It is easy for us to think that we are lucky things are different today – that we don’t have to worry about false prophets and imitation gods who require abominable sacrifices – but the tension still exists.  The prophets where different clothes and use different words, but they still speak against the will of God; the idols don’t stand as statues on hills, but they still require abominable sacrifices.  Our children are introduced to these deceptive influences through their contact with the world and we need to give them eyes to see and minds to understand.  We need to be their Elijah.

When we here them say something or see them doing something that doesn’t reflect the will of God, we have to stand in the gap of who God wants them to be and who they are and speak the truth.  We need to stand against the false prophets of false Gods with the truth of scripture with unflinching confidence.  We need to show our children the powerlessness of false teachings and the power of God’s truth.  God calls us to lead our children from the will of the world and their own fallen will into His will with courage, obedience and steadfast faith.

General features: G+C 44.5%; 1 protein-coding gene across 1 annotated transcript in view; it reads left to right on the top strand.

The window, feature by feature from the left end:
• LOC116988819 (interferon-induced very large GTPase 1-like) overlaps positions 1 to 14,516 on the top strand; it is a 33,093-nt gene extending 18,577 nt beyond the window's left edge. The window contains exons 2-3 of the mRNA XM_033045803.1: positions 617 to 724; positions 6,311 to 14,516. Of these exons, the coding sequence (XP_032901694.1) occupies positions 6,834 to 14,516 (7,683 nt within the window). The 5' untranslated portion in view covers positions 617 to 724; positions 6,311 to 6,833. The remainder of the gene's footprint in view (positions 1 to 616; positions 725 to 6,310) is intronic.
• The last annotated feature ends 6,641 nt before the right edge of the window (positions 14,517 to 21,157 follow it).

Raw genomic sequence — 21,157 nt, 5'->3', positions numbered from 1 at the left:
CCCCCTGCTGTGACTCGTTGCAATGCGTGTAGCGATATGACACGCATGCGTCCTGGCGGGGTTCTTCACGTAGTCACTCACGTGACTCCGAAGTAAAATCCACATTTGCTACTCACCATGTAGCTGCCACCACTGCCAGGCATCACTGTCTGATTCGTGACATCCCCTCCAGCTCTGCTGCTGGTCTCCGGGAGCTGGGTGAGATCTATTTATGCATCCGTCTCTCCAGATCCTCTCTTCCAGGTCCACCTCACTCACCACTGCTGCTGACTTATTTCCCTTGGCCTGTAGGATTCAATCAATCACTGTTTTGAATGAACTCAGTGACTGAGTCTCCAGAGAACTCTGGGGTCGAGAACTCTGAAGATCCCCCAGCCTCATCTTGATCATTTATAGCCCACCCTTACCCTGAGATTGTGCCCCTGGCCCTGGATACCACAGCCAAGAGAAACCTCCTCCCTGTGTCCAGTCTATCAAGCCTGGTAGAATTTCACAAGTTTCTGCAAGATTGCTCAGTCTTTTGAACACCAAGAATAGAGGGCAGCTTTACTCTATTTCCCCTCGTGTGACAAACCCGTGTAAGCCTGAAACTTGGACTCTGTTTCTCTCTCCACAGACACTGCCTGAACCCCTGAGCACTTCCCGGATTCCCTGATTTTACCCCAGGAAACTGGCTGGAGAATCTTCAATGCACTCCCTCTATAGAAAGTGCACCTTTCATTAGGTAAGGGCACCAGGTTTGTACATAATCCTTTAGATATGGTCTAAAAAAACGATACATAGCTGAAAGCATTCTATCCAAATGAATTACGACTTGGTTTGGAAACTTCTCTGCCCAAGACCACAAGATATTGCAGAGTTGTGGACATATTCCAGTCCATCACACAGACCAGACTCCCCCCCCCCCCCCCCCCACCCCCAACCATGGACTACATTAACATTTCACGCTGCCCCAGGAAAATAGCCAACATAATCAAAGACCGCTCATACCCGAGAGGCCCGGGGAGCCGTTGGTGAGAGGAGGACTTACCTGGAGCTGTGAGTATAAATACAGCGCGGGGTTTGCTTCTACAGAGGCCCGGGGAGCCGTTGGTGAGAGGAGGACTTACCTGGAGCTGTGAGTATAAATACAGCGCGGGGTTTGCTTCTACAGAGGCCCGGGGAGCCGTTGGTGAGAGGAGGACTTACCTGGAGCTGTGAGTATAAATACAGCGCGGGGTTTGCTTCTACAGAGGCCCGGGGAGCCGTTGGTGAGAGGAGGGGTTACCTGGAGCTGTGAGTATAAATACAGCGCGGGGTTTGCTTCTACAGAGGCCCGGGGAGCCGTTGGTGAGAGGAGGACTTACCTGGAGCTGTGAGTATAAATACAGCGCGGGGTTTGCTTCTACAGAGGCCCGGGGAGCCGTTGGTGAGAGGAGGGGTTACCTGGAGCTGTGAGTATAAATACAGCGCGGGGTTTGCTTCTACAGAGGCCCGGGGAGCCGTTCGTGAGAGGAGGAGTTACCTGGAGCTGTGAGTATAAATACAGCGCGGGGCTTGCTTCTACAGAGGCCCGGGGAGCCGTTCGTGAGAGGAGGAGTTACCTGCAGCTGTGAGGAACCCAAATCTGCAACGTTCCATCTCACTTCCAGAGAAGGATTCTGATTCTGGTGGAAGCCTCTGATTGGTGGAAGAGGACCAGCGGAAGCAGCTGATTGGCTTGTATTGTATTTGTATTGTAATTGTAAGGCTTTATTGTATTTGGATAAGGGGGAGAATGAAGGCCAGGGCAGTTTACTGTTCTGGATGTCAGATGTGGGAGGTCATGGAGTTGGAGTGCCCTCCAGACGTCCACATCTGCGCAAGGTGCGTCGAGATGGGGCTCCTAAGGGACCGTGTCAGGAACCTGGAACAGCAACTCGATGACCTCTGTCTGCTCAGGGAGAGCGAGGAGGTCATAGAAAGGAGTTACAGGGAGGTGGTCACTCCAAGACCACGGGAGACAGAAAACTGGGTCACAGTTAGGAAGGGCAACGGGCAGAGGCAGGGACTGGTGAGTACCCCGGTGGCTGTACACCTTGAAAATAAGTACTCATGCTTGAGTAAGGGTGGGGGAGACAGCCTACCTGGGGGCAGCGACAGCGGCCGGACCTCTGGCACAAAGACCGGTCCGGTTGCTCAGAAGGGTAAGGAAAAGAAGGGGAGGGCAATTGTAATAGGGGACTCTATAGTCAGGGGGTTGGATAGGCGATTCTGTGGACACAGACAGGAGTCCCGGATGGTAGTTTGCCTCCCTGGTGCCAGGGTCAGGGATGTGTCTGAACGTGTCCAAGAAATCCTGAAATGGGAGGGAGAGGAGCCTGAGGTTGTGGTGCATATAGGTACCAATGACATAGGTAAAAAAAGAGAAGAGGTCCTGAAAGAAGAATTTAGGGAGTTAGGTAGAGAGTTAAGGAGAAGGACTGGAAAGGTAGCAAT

In order to fulfill this calling our lives as parents, we need to be people immersed in the Word, engaged in His work and transformed by His will.  We cannot call our children to something we don’t understand ourselves.  We cannot lead the way if we are not on the Way.  If we want to be like Elijah for our children, we need to press on in our life with God.  Elijah had a lot of reasons not to continue his ministry, but the one reason he had to continue was good enough: because God had called him to do it.

Lord, help me answer the call of Elijah for the sake of my children.  Through the conviction of the Holy Spirit, show me the false prophets that are speaking into my life and silence them.  May I be a man of courage, obedience and steadfast faith and lead my children into Your will each day. Amen.

It’s Hard to Be A Nathan